Homebrewing: Understanding the Beer Brewing Process

Beer variety (SOURCE: Veeka Skaya/Pixabay)
Beer variety (SOURCE: Veeka Skaya/Pixabay).

Beer brewing is an art and a science. Understanding the process will help you better enjoy your favorite brew. Homebrewing is the brewing of beer, mead, and ciders on a small scale for personal, non-commercial purposes. Mead is an alcoholic beverage created by fermenting honey with water, sometimes with various fruits, spices, grains, or hops. Our guide will walk new homebrewers through the process.

Preparing food is part art and part science, with certain dishes and beverages falling more on one side of the spectrum or the other. Beer certainly falls on the science end of the continuum, and no one knows this better than homebrewers. If you’ve ever thought about jumping in on the exciting science of homebrewing, our guide to understanding the beer brewing process will shed light on the process.

From Grains to Wort

All beer starts with malted grain like barley, wheat, rye, rice, or oats. In this context, “malted” means that the grain has gone through a germination process where it soaks in water to convert the starches into sugars that will get fermented later. Brewers then crush the grain and submerge it in water. This sweet liquid is called wort, which is boiled and cooled. All-grain brewing processes proceed from boiling, to cooling, pitching and fermenting.


From here, the wort goes into a kettle called a lauter tub. The lauter tub separates the liquid from the grains. Once brewers filter the wort, they put it into a separate kettle to be boiled. Hops are added during the boiling process. Hops add flavor to the beer and help the beer hold this flavor by increasing its surface tension.

But hops aren’t the only flavoring brewers can add to beer during this step. Depending on the type of beer, brewers may also add:

Fresh fruits
Dried fruits
Vanilla bean
After the boil, brewers separate the hops and other ingredients and cool the wort to prepare it for fermentation.


After putting the wort into the fermenting tank, brewers add yeast to the mixture. The yeast consumes the sugars from the starch and produces CO2 for carbonation and alcohol. Once the wort has cooled to a temperature that is viable for living yeast, the yeast is “pitched” into the wort for fermentation. This is when the ‘wort” becomes “beer.” This is a potentially delicate process requiring temperature control to keep the yeast from going dormant or dying. The entire process of converting the wort to beer will take about two weeks.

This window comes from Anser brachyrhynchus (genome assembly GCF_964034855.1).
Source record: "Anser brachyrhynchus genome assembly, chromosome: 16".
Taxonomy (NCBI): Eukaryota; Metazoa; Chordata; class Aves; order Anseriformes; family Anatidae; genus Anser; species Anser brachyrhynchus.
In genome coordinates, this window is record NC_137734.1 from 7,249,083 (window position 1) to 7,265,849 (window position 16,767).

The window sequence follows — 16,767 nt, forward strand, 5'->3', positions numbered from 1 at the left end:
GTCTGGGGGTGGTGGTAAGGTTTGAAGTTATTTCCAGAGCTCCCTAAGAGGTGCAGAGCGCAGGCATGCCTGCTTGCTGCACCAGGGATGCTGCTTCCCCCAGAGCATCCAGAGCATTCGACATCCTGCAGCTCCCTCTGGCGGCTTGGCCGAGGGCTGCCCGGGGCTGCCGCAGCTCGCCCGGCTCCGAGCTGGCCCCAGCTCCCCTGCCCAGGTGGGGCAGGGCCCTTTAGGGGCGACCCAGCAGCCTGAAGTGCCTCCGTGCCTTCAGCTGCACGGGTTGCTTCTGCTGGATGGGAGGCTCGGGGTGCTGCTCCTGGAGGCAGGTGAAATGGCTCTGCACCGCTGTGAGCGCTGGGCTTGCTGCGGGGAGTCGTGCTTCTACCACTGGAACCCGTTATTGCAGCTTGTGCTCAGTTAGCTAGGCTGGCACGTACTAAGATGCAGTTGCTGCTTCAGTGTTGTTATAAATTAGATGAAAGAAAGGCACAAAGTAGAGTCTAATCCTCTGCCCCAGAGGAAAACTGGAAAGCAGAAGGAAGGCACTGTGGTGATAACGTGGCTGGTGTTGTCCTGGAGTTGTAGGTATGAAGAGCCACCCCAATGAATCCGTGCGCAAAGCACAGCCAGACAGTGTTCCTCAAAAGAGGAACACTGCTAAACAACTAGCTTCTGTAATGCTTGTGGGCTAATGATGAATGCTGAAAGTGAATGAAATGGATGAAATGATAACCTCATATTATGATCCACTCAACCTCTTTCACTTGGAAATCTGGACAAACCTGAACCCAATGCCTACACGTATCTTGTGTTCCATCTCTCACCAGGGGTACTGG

Primary fermentation in homebrewing takes place in large glass or plastic carboys or food-grade plastic buckets, which are nearly always sealed. When sealed, the fermenter is stoppered with a fermentation lock which allows the carbon dioxide gas produced to vent, while preventing other gasses and particles from entering the container. Recent innovations in nanotechnology have enabled a fermentation lock called the Sterilock to prevent bacteria, wild yeasts and other potential harmful fungi reaching the fermenting solution. However, some beer styles known as Sour Beer, bacteria or wild yeasts are desirable to obtain the sour characteristics.

Acetaldehyde: a toxic byproduct. Much of the research on alcohol metabolism has focused on an intermediate byproduct that occurs early in the breakdown process—acetaldehyde. Although acetaldehyde is short lived, usually existing in the body only for a brief time before it is further broken down into acetate, it has the potential to cause significant damage. This is particularly evident in the liver, where the bulk of alcohol metabolism takes place. Some alcohol metabolism also occurs in other tissues, including the pancreas and the brain, causing damage to cells and tissues. Additionally, small amounts of alcohol are metabolized to acetaldehyde in the gastrointestinal tract, exposing these tissues to acetaldehyde’s damaging effects.

— Alcohol Metabolism: An Update (US Department of Health and Human Services)


After fermentation, you’ll have a “green beer.” Some people consume this green beer, but it’s usually cloudy and contains unwanted byproducts like diacetyl and acetaldehyde, which is not recommended because it is highly toxic and is a known carcinogen. Because of this, it goes through an additional process called maturation. This usually takes anywhere from two weeks to several months, depending on the type of beer. Some facilities may carry out additional filtration at this stage as well.

You don’t have to be a home or commercial brewer to know how beer brewing works. Understanding the beer brewing process will help anyone who enjoys beer deepen their appreciation of their favorite brew.

Be sure to check local laws worldwide regarding brewing, sharing and distributing homebrewed beer. Restrictions vary.



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